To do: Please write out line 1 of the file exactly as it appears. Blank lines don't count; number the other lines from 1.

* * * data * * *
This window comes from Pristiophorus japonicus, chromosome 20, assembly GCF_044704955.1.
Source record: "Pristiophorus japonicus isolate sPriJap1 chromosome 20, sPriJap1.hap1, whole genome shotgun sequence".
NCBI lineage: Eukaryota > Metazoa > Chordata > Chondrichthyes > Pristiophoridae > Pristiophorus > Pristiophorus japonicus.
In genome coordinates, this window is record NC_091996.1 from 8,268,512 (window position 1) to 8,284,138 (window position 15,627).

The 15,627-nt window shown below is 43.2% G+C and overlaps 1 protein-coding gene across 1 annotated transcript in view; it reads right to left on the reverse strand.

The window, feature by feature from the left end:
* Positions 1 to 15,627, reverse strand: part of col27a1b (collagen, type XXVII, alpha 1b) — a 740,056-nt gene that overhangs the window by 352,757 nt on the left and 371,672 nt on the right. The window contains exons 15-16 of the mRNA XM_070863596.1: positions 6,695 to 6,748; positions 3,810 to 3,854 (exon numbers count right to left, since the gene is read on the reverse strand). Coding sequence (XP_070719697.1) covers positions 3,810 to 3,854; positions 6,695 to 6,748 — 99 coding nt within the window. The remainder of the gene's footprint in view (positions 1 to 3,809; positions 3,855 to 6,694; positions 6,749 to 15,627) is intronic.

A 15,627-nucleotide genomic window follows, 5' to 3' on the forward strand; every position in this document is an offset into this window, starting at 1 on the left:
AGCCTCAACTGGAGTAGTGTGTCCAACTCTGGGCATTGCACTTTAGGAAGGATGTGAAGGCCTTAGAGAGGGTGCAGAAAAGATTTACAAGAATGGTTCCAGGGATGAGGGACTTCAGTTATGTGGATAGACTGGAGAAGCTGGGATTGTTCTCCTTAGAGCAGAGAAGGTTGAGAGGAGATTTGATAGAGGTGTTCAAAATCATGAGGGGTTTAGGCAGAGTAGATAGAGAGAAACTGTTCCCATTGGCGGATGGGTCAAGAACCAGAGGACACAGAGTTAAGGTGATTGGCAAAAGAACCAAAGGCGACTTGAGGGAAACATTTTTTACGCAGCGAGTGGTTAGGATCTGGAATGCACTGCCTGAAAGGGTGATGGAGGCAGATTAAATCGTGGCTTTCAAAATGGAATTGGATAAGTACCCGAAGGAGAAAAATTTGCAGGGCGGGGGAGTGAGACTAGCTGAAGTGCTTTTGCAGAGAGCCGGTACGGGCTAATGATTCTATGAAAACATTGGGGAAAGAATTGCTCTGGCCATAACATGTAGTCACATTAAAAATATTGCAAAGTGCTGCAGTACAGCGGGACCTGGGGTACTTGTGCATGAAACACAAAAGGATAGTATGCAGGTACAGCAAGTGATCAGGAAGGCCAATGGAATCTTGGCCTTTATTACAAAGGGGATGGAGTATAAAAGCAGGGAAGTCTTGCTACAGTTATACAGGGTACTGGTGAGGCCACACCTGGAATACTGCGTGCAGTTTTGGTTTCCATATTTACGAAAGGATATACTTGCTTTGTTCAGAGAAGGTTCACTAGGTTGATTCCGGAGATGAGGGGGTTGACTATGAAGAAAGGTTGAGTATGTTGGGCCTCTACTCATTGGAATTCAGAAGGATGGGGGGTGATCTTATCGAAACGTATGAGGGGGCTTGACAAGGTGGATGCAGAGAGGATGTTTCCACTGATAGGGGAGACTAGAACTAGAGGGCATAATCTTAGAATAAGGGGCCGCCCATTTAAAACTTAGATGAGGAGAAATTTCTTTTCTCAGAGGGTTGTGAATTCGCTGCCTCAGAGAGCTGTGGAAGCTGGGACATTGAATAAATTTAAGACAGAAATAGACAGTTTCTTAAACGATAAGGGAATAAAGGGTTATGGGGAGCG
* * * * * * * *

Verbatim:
This window comes from Pristiophorus japonicus, chromosome 20, assembly GCF_044704955.1.